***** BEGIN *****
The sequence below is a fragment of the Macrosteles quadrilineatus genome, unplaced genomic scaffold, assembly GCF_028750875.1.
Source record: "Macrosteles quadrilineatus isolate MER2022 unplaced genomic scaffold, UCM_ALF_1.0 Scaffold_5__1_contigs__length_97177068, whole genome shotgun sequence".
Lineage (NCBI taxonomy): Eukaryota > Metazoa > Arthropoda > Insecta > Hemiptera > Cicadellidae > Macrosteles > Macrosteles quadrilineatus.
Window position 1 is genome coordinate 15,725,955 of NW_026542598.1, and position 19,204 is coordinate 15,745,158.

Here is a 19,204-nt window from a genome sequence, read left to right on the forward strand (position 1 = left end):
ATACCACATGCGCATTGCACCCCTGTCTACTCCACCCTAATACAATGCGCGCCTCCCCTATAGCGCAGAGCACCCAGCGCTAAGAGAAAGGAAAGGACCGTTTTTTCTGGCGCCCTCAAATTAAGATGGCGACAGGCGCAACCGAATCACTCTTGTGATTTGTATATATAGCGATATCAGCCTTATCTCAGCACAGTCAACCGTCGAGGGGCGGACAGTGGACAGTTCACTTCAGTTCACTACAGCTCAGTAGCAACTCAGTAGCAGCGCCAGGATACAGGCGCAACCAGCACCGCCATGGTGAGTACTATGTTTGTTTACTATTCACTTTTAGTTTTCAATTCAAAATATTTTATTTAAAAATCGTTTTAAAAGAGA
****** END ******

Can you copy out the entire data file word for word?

The sequence below is a fragment of the Macrosteles quadrilineatus genome, unplaced genomic scaffold, assembly GCF_028750875.1.
Source record: "Macrosteles quadrilineatus isolate MER2022 unplaced genomic scaffold, UCM_ALF_1.0 Scaffold_5__1_contigs__length_97177068, whole genome shotgun sequence".
Lineage (NCBI taxonomy): Eukaryota > Metazoa > Arthropoda > Insecta > Hemiptera > Cicadellidae > Macrosteles > Macrosteles quadrilineatus.
Window position 1 is genome coordinate 15,725,955 of NW_026542598.1, and position 19,204 is coordinate 15,745,158.

Here is a 19,204-nt window from a genome sequence, read left to right on the forward strand (position 1 = left end):
ATACCACATGCGCATTGCACCCCTGTCTACTCCACCCTAATACAATGCGCGCCTCCCCTATAGCGCAGAGCACCCAGCGCTAAGAGAAAGGAAAGGACCGTTTTTTCTGGCGCCCTCAAATTAAGATGGCGACAGGCGCAACCGAATCACTCTTGTGATTTGTATATATAGCGATATCAGCCTTATCTCAGCACAGTCAACCGTCGAGGGGCGGACAGTGGACAGTTCACTTCAGTTCACTACAGCTCAGTAGCAACTCAGTAGCAGCGCCAGGATACAGGCGCAACCAGCACCGCCATGGTGAGTACTATGTTTGTTTACTATTCACTTTTAGTTTTCAATTCAAAATATTTTATTTAAAAATCGTTTTAAAAGAGA